How to Rescue a nonprofit program
Photo by Inge Wallumrød

Here are five ways to save, rescue, or improve a nonprofit or a nonprofit program without adequate funding instead of merging.

1. Change the Form, But Keep the Essence

The concept of form-changing offers a wide array of possibilities for nonprofits. For example, St. Boniface’s Day Care Program changed from a daycare to a half-day preschool. They turned to this service because of its location. Their distance from most employers meant parents were frequently late for pick-ups placing the staff in numerous awkward predicaments. By changing into a preschool, St. Boniface kept the essence of serving children with a quality program but changed the form.

Here’s another example focusing on location. Manatee Glens, a nonprofit located in Bradenton, Florida, introduced and received funds for a hospital-without-walls for teens suffering from co-occurring emotional and alcohol, and drug problems during the Great Recession. The resulting service enjoyed huge clinical success and cost reductions of $175 (from $325 to $50) daily per family.

2. Increase Your Income

Sure, you’ve already thought of this. But have you identified your most important programs? Do you know your actual program costs? Might you consider increasing your fees? Or what about offering premium services at a higher price?

Don’t give up until you consider all possibilities. You might find it even makes sense to close out your “Hope Diamonds” if your future lies elsewhere. Kimberly Clark closed down several profitable mills when it decided its future resided offshore.

You will find the examples and discussion in Nonprofit Sustainability valuable in discerning which program to explore and invest in for upgrades, i.e., those that provide the most impact and profit.

3. Cut Other Budgets Items but Not Income Producing Programming 

In a Wall St. Journal article, Michael Kaiser, President of the Kennedy Center, states, “When there are economic challenges, the first things that staff and boards cut are programming and marketing, and that’s the worst thing you can do. You guarantee yourself you’ll have less revenue next year, and that’s how sick organizations get really sick.”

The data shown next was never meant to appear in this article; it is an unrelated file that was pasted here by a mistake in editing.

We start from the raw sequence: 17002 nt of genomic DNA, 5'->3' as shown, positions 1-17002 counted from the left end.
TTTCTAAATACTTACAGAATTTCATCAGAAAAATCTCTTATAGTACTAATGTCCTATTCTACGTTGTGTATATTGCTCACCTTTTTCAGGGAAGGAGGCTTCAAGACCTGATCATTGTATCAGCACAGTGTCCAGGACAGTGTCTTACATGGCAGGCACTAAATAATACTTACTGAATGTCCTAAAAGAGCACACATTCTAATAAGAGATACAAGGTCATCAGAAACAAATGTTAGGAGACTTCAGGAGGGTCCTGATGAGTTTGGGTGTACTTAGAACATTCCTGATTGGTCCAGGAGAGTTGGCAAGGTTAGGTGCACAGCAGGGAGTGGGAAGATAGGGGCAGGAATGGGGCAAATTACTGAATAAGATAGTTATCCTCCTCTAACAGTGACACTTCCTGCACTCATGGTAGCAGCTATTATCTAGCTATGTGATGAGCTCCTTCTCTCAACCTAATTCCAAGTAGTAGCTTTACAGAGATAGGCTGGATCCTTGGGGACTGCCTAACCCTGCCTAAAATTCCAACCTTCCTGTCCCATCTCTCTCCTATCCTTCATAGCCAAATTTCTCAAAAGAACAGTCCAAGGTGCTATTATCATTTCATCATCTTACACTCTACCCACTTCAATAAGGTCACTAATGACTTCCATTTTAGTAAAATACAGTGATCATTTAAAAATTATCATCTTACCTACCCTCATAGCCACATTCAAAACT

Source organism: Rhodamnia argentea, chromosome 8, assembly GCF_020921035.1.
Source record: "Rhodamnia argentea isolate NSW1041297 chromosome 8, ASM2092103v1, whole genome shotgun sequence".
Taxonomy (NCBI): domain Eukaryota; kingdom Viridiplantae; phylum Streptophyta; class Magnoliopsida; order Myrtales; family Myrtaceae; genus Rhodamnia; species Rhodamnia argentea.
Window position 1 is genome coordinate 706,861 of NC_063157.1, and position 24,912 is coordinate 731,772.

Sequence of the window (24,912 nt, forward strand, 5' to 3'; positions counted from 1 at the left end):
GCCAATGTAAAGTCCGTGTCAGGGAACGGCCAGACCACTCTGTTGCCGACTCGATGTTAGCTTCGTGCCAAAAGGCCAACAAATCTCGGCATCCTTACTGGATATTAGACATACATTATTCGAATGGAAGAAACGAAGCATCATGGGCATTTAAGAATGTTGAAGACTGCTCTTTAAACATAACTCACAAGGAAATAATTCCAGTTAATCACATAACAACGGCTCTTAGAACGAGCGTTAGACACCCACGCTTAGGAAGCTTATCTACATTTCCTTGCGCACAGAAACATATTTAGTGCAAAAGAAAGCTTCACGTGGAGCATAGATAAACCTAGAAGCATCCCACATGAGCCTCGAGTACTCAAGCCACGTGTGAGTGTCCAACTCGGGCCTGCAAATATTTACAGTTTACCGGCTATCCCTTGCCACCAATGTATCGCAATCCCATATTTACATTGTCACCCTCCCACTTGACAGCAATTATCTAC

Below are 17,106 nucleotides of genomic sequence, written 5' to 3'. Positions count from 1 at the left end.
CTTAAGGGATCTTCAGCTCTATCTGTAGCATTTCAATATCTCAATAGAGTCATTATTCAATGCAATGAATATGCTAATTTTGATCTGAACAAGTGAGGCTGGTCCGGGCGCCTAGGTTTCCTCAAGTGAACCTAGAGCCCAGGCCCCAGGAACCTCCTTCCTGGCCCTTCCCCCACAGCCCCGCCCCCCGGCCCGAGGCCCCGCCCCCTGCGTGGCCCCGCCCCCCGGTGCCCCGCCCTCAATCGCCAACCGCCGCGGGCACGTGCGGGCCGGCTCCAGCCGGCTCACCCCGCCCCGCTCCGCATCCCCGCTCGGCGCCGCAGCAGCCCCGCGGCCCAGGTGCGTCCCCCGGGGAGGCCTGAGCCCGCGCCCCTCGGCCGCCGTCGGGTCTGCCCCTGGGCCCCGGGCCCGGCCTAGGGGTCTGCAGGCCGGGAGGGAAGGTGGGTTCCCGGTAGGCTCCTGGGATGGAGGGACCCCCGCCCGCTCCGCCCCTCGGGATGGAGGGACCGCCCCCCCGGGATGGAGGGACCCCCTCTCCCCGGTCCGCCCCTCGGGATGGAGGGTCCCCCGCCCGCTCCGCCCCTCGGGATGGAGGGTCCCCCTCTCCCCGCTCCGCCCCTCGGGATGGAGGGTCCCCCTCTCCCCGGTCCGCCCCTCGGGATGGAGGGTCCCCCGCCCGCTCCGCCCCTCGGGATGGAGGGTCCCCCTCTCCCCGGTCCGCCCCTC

Kaiser suggests budget cuts, “but where you cut is crucial.” In arts programming, he’s never encountered a budget he couldn’t cut in the back of the house. In your organization, you probably have made budget cuts. From conversations with nonprofit executive directors, organizations continue to find new ways to save money and often reduce workloads by rethinking how they execute programs.

Be careful not to dismiss this one. Consider less obvious cuts, like reducing your fixed costs. What if you reduced your service hours? Might you reevaluate your insurance needs or select a higher deductible? Or what you charge for service. One client provided a service for seven years and never renegotiated the contract until they reviewed their contracts.

What about volume discounts? As you explore, explore partnerships with nonprofits offering bulk buying opportunities. How about sharing back-office services like bookkeeping, technology, or finance or buying together to obtain discounts on goods and services?

4. Find Another Nonprofit to Run the Program

Passing on a program to another nonprofit has probably been the most common and satisfying alternative to mergers for programs that no longer fit your mission. Many examples of this alternative exist. Here’s one. Meals on Wheels Plus of Manatee took over the Alzheimer Respite Care Program when Volunteers of America ended services in their county.

Is another group seeking to offer more services in your community?

5. Close it Down and Build on the Lessons

Okay, so this is the least popular alternative. However, sometimes you need just to stop the pain.

PACE Center for Girls closed its elementary school. However, in time, they hope to re-open the program. If you must close down a high-mission program, what lesson have you learned that you will build upon when you start it again? Are there any actions you can take now to improve a later start-up?

Here’s another example, The Suncoast Workforce Development Board opened and then closed because of financial reasons, a donated Ben and Jerry’s Ice Cream franchise to serve troubled youth with entrepreneurial interests. The Workforce Development Board continued to seek creative opportunities to help youth, and the Ben and Jerry’s experience sharpened their knowledge about what works. Over time they developed award willing programs for youth using the lessons learned.

And, still, one more example of building on the lessons learned. Girls Best Friend Foundation closed after thirteen years of serving young women in the Chicago area. Their website offered a final report, program evaluation, and a summation of what worked.

If you must close a program, can you find a way to share what you learned with the community? How about an article in your national newsletter, blog entry, or workshop?

Sir Alan Patrick Herbert writes, “Nothing is wasted, nothing is in vain: The seas roll over, but the rocks remain.”

What are Your Alternatives to Merging?

Saving programs or a nonprofit is heroes’ work. Fortunately, as a nonprofit leader, you’re up for the task. You identified your mission priorities and the financial impact of each of your programs. With this information, you are ready to find a way to save programs that matter.

For more answers, check out the Nonprofit CEO Library.

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Please don’t hesitate to reach out if you want to know more. I’d love to help you and your nonprofit take the steps you need to succeed.


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